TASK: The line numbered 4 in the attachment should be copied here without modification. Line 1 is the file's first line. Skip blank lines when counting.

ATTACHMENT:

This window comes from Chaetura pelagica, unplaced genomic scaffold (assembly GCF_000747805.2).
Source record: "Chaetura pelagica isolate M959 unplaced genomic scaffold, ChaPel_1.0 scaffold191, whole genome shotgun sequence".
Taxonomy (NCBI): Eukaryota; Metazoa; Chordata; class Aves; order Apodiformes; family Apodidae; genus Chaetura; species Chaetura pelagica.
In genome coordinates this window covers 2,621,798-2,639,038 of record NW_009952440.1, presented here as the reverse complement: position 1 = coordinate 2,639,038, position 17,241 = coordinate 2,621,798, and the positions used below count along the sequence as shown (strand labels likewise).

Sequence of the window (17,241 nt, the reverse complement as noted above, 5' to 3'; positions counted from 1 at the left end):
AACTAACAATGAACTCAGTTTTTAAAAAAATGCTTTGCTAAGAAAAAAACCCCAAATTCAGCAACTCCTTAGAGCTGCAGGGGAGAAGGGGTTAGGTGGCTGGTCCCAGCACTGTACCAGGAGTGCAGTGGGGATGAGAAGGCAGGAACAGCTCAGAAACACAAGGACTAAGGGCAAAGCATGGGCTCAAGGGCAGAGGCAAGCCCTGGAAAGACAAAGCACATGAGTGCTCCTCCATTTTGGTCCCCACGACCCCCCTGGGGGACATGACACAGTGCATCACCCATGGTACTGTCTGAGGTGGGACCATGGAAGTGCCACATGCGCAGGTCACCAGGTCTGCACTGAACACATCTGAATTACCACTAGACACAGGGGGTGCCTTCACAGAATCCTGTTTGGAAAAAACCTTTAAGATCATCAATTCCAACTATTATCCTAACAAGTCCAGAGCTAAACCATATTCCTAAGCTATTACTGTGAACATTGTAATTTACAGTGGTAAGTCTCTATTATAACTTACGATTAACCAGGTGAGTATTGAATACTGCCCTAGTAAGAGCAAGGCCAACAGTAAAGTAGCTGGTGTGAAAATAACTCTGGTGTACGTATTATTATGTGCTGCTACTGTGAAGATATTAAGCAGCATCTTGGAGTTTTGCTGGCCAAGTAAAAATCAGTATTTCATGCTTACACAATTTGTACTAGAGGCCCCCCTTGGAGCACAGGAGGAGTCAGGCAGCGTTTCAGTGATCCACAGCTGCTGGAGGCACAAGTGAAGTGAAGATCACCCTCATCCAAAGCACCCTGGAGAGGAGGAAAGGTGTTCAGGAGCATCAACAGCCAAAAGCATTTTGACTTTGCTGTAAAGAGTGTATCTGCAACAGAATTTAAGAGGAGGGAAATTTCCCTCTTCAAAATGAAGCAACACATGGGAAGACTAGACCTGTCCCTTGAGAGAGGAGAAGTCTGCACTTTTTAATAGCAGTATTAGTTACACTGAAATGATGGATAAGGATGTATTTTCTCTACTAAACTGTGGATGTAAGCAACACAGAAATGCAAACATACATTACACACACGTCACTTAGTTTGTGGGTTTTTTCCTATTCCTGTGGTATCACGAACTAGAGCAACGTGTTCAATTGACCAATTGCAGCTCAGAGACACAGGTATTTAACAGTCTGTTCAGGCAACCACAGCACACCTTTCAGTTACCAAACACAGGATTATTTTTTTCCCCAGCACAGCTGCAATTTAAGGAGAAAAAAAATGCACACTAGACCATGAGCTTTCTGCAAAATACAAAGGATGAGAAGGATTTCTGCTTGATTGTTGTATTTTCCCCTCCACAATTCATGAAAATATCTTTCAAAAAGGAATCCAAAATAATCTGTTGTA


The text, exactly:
In genome coordinates this window covers 2,621,798-2,639,038 of record NW_009952440.1, presented here as the reverse complement: position 1 = coordinate 2,639,038, position 17,241 = coordinate 2,621,798, and the positions used below count along the sequence as shown (strand labels likewise).